Morgan Stanley economist Stanley Roach compares the US and Japanese bubbles in an excellent analysis that is worth clicking thru to read in full:
Thatís not to say there arenít some important similarities between the US and Japan that bear careful noting. Two, in particular, come to mind -- the asset bubbles and the impact of those bubbles on the real economy. On the first count, I hear repeatedly that Japanís bubble was much bigger than Americaís. After all, it wasnít just the Nikkei; it was also an outsize property bubble. It was the interplay between these two asset bubbles that wreaked such havoc on Japan in the late 1980s and early 1990s. The truly astonishing thing is that America canít look in the mirror and see precisely the same pattern. The Nikkei reached its peak of 38,915 on December 29, 1989. Over the ensuing 21 months it would go on to lose 38.5% of its value while Japanese land prices, as measured by the Japanese Real Estate Institute, would continue to rise by approximately 15% before peaking in September 1991. Fast forward to America. Between December 31, 1999 and September 30, 2002, the S&P 500 lost 45% of its value -- actually worse than the initial decline in Japan. Over the same 33-month period, nationwide US home prices as measured by the Fannie Mae (OFHEO) index rose around 15%. If thatís not Japanese-like, I donít what is. Property bubbles typically outlast those in the stock market. It was true of Japan in the early 1990s and it appears to be true of America today.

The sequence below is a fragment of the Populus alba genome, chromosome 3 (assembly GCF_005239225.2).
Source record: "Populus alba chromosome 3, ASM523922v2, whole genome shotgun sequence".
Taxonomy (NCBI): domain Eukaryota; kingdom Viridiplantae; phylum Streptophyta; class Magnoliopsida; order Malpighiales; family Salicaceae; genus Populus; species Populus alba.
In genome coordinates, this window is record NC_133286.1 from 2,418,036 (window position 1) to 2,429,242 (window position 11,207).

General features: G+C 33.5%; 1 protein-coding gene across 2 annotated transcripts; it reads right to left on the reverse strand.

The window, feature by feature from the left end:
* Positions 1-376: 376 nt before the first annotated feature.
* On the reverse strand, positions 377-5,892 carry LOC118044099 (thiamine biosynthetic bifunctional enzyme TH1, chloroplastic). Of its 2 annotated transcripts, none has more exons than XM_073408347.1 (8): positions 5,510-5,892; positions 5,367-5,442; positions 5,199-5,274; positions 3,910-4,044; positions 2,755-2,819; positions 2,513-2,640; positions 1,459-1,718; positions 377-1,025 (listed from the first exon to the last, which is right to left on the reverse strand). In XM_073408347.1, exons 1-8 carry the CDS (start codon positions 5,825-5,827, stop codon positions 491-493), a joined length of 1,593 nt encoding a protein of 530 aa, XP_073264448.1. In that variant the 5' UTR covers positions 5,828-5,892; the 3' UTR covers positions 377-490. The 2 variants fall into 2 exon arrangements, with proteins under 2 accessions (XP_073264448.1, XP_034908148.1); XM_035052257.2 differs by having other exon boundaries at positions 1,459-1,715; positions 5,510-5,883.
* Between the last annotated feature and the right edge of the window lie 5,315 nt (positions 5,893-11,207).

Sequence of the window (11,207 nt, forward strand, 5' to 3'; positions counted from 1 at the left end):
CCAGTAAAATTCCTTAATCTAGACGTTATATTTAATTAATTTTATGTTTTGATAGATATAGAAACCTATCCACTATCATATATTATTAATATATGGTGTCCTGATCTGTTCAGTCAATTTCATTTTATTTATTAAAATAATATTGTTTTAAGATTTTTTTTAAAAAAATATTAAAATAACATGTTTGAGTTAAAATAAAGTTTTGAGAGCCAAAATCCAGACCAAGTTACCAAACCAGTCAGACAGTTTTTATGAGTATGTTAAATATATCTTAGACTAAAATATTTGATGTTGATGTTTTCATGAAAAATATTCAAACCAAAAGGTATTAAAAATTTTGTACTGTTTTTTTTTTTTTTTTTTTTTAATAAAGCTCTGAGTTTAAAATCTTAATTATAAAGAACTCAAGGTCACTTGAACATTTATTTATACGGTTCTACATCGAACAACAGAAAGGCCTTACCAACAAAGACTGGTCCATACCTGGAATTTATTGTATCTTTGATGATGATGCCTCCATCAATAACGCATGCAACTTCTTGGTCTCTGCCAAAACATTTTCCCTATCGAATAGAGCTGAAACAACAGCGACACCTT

The Fed is still in denial about the threat of inflation. See, for instance, this article where Federal Reserve Vice Chairman Roger Ferguson rates the risk of deflation as fairly low. Also, Glenn Hubbard, chairman of the President's Council of Economic Advisors, thinks the chance of deflation is "really remote".
|Share |||By Randall Parker at 2002 October 24 04:02 PM Economics Political|